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How to show: If $X$ and $Y$ are random variables on a probability space $(\Omega, F, \mathbb P)$, then so is $X+Y$.

The definition of a random variable is a function $X: \Omega \to \mathbb R$ with the property that $\{\omega\in\Omega: X(\omega)\leq x\}\in F$ for each $x\in\mathbb R$.

and further more, how to approach $X+Y$ and $\min\{X,Y\}$?

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This was asked (and answered) pretty recently on the site. – Did Feb 17 '13 at 7:34
up vote 5 down vote accepted

There are a number of ways to do it. A standard trick for proving things like this is by noticing that $\{X + Y < x\} = \displaystyle \bigcup_{r \in \mathbb{Q}} \{X < r\} \cap \{Y < x - r\} $, and that showing that this is in $F$ is enough to show that $X + Y$ is measurable. Then use the properties of $X$, $Y$, and $\sigma-$algebras to deduce that this set is measurable.

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Why it is sufficient to union through the rationals? – JFK Feb 17 '13 at 5:54
Obvioulsy whenever $X(\omega) < r$ and $Y(\omega) < x-r$, $X(\omega)+Y(\omega) < x$. On the other hand, if $X(\omega)+Y(\omega) = z < x$, take some rational $r$ with $X(\omega) < r < X(\omega) + x - z$, and you have $Y(\omega) = z - X(\omega) < x - r$. – Robert Israel Feb 17 '13 at 6:28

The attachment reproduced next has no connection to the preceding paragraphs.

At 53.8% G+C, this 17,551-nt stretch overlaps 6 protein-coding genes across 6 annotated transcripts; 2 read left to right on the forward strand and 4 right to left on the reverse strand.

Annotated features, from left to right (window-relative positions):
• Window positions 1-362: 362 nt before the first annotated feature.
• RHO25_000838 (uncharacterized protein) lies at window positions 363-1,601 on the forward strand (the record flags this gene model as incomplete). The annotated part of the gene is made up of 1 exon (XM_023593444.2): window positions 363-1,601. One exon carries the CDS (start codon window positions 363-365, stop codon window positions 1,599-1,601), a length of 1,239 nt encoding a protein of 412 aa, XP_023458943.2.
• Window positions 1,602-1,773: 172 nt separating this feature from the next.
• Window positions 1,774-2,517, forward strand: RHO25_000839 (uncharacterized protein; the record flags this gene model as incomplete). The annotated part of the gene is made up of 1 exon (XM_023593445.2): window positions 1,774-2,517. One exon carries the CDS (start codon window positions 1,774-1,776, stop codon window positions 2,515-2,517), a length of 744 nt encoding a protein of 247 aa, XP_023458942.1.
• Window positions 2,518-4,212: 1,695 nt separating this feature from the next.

In fact, a random variable is a measurable function from $\Omega$ to $\mathbb{R}$. $$\{X+Y>x\}=\{X>x-Y\}=\bigcup_{q\in \mathbb{Q}}\{X>q>x-Y\}=\bigcup_{q\in \mathbb{Q}}(\{X>q\ \}\bigcap\{Y>x-q\})=\bigcup_{q\in \mathbb{Q}}(\{X\le q\ \}^c\bigcap\{Y\le x-q\}^c) $$ Since $ \{X\le q\ \}^c\in \mathcal{F}\ ,\ \{Y\le x-q\}^c\in \mathcal{F} $, $\mathbb{Q}$ is countable and $\mathcal{F}$ is a $\sigma-field$, we obtain $\{X+Y>x\}=\{X+Y\le x\}^c\in \mathcal{F}$. Then $$ \{\omega:X(\omega)+Y(\omega)\le x\}\in \mathcal{F}$$ $$ \{\omega:min\{X(\omega),Y(\omega)\}\le x\}=\{\omega:X(\omega)\le x\}\bigcup\{\omega:Y(\omega)\le x\}\in \mathcal{F}$$ By definition, $X+Y,and\ min\{X,Y\}$ are both random variables.

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